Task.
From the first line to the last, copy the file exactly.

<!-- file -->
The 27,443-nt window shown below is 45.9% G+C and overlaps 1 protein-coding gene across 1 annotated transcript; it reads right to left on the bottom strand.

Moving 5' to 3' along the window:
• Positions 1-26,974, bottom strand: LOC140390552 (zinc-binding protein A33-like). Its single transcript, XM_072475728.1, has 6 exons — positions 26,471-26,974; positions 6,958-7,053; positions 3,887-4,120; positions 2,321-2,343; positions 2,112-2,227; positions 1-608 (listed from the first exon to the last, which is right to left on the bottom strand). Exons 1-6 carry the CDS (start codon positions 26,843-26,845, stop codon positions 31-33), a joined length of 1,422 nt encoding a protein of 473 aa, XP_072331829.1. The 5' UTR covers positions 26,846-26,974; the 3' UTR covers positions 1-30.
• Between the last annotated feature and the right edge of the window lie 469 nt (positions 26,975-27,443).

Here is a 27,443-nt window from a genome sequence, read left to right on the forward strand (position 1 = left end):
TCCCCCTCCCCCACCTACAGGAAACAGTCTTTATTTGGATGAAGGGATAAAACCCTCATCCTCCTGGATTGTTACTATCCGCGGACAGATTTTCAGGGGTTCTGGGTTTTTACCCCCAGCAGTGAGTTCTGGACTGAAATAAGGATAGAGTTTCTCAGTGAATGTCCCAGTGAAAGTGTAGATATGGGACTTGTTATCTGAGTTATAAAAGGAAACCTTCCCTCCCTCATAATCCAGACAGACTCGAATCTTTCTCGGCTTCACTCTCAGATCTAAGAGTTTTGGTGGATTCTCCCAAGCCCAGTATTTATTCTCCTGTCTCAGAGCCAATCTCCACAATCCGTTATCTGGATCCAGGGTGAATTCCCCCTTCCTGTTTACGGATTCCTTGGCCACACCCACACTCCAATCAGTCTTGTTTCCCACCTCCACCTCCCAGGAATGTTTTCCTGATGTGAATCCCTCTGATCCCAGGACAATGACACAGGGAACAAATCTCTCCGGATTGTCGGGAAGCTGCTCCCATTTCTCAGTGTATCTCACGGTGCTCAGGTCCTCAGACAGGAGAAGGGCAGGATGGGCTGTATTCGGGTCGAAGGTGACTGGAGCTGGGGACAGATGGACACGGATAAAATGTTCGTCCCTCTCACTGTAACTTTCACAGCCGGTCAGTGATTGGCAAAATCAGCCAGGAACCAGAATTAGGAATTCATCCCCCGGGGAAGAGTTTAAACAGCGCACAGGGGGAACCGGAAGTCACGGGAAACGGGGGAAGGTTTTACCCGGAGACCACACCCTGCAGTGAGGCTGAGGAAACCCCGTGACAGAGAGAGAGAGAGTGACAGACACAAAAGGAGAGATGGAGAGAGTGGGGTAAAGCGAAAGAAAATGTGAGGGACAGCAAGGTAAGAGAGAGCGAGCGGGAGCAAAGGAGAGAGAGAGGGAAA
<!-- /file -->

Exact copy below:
The 27,443-nt window shown below is 45.9% G+C and overlaps 1 protein-coding gene across 1 annotated transcript; it reads right to left on the bottom strand.

Moving 5' to 3' along the window:
• Positions 1-26,974, bottom strand: LOC140390552 (zinc-binding protein A33-like). Its single transcript, XM_072475728.1, has 6 exons — positions 26,471-26,974; positions 6,958-7,053; positions 3,887-4,120; positions 2,321-2,343; positions 2,112-2,227; positions 1-608 (listed from the first exon to the last, which is right to left on the bottom strand). Exons 1-6 carry the CDS (start codon positions 26,843-26,845, stop codon positions 31-33), a joined length of 1,422 nt encoding a protein of 473 aa, XP_072331829.1. The 5' UTR covers positions 26,846-26,974; the 3' UTR covers positions 1-30.
• Between the last annotated feature and the right edge of the window lie 469 nt (positions 26,975-27,443).

Here is a 27,443-nt window from a genome sequence, read left to right on the forward strand (position 1 = left end):
TCCCCCTCCCCCACCTACAGGAAACAGTCTTTATTTGGATGAAGGGATAAAACCCTCATCCTCCTGGATTGTTACTATCCGCGGACAGATTTTCAGGGGTTCTGGGTTTTTACCCCCAGCAGTGAGTTCTGGACTGAAATAAGGATAGAGTTTCTCAGTGAATGTCCCAGTGAAAGTGTAGATATGGGACTTGTTATCTGAGTTATAAAAGGAAACCTTCCCTCCCTCATAATCCAGACAGACTCGAATCTTTCTCGGCTTCACTCTCAGATCTAAGAGTTTTGGTGGATTCTCCCAAGCCCAGTATTTATTCTCCTGTCTCAGAGCCAATCTCCACAATCCGTTATCTGGATCCAGGGTGAATTCCCCCTTCCTGTTTACGGATTCCTTGGCCACACCCACACTCCAATCAGTCTTGTTTCCCACCTCCACCTCCCAGGAATGTTTTCCTGATGTGAATCCCTCTGATCCCAGGACAATGACACAGGGAACAAATCTCTCCGGATTGTCGGGAAGCTGCTCCCATTTCTCAGTGTATCTCACGGTGCTCAGGTCCTCAGACAGGAGAAGGGCAGGATGGGCTGTATTCGGGTCGAAGGTGACTGGAGCTGGGGACAGATGGACACGGATAAAATGTTCGTCCCTCTCACTGTAACTTTCACAGCCGGTCAGTGATTGGCAAAATCAGCCAGGAACCAGAATTAGGAATTCATCCCCCGGGGAAGAGTTTAAACAGCGCACAGGGGGAACCGGAAGTCACGGGAAACGGGGGAAGGTTTTACCCGGAGACCACACCCTGCAGTGAGGCTGAGGAAACCCCGTGACAGAGAGAGAGAGAGTGACAGACACAAAAGGAGAGATGGAGAGAGTGGGGTAAAGCGAAAGAAAATGTGAGGGACAGCAAGGTAAGAGAGAGCGAGCGGGAGCAAAGGAGAGAGAGAGGGAAA